On Sunday Moscow accused Ukraine of attacking the city of Sevastopol, on the Russian-occupied Crimean peninsula, with five US-supplied Atacms missiles, killing five people and injuring about 100 more.

Russia’s defence ministry said Ukraine had struck “the civilian infrastructure of the city of Sevastopol with Atacms tactical missiles supplied by the United States and equipped with cluster warheads”.

The defence ministry said the US, which supplied Ukraine with Atacms missiles, was primarily responsible for the missile attack and vowed to retaliate.

Footage circulating on social media showed beachgoers in Crimea, a popular summer destination for Russians, hastily fleeing after what appeared to be an explosion.

Mikhail Razvozhayev, the Russian-installed governor of Sevastopol, said about 100 people were injured by falling shrapnel. Ukraine has not yet commented on the strike.

Ukraine has also claimed to have destroyed a Russian warehouse used for launching Iranian-made kamikaze drones and training soldiers, reportedly killing several people in the attack. Satellite images published by the Ukrainian Navy showed a heavily damaged building which Kyiv said was used to store the drones.

Ukrainian firepower has been somewhat improving since US lawmakers approved a critical military aid package in April. The west’s decisions to allow Ukraine to strike Russian territory with its weaponry have halted Russia’s push along the north-east front near Ukraine’s second largest city, Kharkiv.

Ukraine has even managed to push Russian positions back, recently recapturing areas south-west of Vovchansk, a prime target of Russia’s advances near Kharkiv.

Lt Col Nazar Voloshyn, of the Khortytsia operational strategic group of forces based in Kharkiv, said in a statement on Telegram on Saturday that his unit had recorded a withdrawal of Russian troops near Liptsi and Tykhe, two districts that have experienced some of the heaviest fighting as part of Russia’s Kharkiv offensive.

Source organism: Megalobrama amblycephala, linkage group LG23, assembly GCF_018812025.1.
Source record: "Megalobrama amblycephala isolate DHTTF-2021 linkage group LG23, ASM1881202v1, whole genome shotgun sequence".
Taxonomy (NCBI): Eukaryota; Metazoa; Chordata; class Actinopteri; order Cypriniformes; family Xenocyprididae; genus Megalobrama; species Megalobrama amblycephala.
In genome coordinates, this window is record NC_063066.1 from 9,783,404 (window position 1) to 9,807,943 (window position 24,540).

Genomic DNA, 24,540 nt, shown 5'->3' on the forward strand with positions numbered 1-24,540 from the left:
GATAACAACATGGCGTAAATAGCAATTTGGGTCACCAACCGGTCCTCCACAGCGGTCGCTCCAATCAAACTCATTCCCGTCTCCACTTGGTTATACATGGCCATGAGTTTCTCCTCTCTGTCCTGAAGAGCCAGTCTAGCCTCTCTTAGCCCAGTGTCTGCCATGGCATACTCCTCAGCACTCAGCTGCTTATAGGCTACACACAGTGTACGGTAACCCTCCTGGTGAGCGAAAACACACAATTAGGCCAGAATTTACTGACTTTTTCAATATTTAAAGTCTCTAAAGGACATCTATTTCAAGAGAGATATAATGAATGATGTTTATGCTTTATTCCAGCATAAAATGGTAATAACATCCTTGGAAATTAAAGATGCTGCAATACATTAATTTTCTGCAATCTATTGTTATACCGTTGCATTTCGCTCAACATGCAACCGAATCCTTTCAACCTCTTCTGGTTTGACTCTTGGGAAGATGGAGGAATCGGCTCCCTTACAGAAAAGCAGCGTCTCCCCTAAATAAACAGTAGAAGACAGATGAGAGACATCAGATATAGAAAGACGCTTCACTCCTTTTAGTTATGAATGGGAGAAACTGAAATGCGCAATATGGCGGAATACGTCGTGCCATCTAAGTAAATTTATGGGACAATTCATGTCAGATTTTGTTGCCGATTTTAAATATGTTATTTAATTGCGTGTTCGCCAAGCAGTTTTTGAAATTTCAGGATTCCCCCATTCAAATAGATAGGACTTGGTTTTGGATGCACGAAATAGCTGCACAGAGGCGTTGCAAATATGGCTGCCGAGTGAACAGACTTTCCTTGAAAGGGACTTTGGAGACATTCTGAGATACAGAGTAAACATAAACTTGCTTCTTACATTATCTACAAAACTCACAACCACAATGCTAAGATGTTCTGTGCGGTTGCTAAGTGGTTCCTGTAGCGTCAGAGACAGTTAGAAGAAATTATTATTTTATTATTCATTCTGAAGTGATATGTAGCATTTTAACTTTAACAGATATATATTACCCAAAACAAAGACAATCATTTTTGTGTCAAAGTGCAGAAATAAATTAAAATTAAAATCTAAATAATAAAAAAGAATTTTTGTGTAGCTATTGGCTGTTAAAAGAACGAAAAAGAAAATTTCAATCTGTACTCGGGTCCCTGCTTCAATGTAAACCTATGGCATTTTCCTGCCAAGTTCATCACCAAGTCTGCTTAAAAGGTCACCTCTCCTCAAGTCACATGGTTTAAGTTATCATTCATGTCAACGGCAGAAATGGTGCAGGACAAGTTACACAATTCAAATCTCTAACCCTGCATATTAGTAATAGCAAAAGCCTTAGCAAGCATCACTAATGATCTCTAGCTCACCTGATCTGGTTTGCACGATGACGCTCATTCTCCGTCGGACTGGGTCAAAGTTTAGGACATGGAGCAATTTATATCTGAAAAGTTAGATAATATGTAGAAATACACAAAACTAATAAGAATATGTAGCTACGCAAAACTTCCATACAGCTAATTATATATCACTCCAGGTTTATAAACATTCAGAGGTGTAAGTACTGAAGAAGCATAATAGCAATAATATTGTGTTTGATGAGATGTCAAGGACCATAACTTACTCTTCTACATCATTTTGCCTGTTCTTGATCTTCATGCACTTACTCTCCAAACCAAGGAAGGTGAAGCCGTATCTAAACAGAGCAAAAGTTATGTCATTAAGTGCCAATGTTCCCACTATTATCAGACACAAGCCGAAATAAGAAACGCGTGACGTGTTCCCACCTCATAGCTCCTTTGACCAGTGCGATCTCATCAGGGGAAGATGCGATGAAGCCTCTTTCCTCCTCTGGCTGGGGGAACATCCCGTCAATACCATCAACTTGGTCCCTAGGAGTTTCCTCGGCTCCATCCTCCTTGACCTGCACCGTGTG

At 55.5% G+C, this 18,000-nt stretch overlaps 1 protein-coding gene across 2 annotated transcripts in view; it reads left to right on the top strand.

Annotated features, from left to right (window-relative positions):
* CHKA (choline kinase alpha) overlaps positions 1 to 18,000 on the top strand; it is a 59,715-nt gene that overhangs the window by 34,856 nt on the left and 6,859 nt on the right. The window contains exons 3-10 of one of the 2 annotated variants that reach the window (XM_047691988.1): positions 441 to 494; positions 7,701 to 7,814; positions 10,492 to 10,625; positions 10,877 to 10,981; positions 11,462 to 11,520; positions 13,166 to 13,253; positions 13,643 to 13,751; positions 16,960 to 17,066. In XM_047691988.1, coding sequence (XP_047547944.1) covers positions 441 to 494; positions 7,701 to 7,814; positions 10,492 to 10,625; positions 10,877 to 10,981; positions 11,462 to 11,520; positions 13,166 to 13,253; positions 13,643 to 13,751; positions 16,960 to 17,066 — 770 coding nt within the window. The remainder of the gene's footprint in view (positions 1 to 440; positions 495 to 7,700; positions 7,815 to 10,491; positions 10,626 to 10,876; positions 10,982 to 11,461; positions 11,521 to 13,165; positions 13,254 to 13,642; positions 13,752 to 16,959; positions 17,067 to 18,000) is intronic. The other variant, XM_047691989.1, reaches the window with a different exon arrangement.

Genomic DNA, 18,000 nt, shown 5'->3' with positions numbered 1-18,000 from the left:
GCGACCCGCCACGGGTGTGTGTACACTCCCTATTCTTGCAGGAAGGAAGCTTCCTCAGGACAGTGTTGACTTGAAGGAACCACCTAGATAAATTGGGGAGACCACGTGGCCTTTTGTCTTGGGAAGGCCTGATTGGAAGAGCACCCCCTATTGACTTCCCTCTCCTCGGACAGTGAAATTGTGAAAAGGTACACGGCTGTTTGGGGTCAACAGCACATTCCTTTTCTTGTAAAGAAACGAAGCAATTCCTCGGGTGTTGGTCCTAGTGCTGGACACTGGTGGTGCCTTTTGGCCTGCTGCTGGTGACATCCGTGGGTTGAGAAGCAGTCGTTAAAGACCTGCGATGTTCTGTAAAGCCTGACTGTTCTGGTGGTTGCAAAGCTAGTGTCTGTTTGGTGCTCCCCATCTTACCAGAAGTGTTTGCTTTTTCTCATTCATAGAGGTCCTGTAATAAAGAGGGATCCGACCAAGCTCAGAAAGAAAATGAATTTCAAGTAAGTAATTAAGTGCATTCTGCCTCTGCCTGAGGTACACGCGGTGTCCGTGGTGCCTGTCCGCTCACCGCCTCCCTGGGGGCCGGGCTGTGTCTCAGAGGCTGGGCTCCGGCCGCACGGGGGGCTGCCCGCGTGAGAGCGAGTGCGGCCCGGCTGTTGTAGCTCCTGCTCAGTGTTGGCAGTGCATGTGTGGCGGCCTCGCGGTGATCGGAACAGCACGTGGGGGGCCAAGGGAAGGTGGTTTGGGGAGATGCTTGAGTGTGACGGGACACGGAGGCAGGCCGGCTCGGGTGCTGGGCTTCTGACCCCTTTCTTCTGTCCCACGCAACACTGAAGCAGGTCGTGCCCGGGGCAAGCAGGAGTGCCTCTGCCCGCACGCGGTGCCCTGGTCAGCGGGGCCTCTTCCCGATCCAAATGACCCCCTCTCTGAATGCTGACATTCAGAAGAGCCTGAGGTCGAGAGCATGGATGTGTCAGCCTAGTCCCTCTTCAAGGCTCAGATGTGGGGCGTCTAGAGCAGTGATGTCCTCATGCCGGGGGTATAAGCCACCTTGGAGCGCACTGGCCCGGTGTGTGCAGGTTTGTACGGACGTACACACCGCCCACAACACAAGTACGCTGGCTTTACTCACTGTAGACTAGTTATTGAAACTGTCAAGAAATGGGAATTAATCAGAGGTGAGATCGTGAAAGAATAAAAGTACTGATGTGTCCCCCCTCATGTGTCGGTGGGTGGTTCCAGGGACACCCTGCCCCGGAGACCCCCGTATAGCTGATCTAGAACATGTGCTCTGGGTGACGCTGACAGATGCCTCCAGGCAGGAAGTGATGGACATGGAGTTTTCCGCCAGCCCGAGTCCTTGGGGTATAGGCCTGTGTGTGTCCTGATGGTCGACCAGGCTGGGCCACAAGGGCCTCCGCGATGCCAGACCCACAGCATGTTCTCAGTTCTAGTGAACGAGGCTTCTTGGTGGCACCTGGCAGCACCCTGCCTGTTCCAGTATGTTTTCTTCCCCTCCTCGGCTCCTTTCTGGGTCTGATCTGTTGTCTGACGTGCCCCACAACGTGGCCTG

After delays in delivery and training pilots and ground staff, Ukraine is expected to receive from the west the first batch of F-16 fighter jets this summer, which it is hoped will protect Kharkiv from Russian bombs.

For people in Kharkiv, those deliveries could not come fast enough. On Saturday a Russian aerial bomb hit a five-storey residential building in the city, killing at least three people and wounding more than 55, officials said.

Currently, Kyiv is allowed to use US weapons only as long as they are limited to shelling Russian forces directly attacking them across the border. Ukrainian generals have been pushing for those restrictions to be lifted to enable strikes of particular high-value targets such as airbases and command centres deeper inside Russia using long-range weapons with a range of more than 62 miles.

Meanwhile, Ukraine has continued its strikes on Russian oil refineries as Kyiv aims to disrupt the infrastructure supplying the Russian military.

Russian authorities said more than 30 drones were shot down over the country’s western regions between Saturday night and Sunday morning. Earlier in the week, Kyiv announced that it had struck three oil refineries inside southern Russia.